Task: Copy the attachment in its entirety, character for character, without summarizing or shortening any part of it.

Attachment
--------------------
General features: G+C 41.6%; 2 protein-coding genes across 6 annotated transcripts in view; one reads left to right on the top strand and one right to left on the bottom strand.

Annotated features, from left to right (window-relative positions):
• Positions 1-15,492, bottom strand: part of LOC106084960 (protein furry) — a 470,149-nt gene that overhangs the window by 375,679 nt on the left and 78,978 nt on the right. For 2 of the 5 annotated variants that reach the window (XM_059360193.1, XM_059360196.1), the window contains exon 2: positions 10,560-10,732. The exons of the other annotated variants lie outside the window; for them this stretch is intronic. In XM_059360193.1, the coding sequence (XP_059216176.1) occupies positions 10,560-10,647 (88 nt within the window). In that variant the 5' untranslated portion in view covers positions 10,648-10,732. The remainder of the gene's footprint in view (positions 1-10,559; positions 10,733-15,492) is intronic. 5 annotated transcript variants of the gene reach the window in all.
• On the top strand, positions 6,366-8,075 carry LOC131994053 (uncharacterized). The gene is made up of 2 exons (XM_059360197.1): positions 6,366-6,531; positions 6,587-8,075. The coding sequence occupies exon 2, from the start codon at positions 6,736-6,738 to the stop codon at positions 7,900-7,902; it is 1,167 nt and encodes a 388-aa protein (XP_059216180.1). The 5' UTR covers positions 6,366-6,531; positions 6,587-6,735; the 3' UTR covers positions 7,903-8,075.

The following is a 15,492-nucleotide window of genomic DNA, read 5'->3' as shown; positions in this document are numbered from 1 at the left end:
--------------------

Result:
General features: G+C 41.6%; 2 protein-coding genes across 6 annotated transcripts in view; one reads left to right on the top strand and one right to left on the bottom strand.

Annotated features, from left to right (window-relative positions):
• Positions 1-15,492, bottom strand: part of LOC106084960 (protein furry) — a 470,149-nt gene that overhangs the window by 375,679 nt on the left and 78,978 nt on the right. For 2 of the 5 annotated variants that reach the window (XM_059360193.1, XM_059360196.1), the window contains exon 2: positions 10,560-10,732. The exons of the other annotated variants lie outside the window; for them this stretch is intronic. In XM_059360193.1, the coding sequence (XP_059216176.1) occupies positions 10,560-10,647 (88 nt within the window). In that variant the 5' untranslated portion in view covers positions 10,648-10,732. The remainder of the gene's footprint in view (positions 1-10,559; positions 10,733-15,492) is intronic. 5 annotated transcript variants of the gene reach the window in all.
• On the top strand, positions 6,366-8,075 carry LOC131994053 (uncharacterized). The gene is made up of 2 exons (XM_059360197.1): positions 6,366-6,531; positions 6,587-8,075. The coding sequence occupies exon 2, from the start codon at positions 6,736-6,738 to the stop codon at positions 7,900-7,902; it is 1,167 nt and encodes a 388-aa protein (XP_059216180.1). The 5' UTR covers positions 6,366-6,531; positions 6,587-6,735; the 3' UTR covers positions 7,903-8,075.

The following is a 15,492-nucleotide window of genomic DNA, read 5'->3' as shown; positions in this document are numbered from 1 at the left end: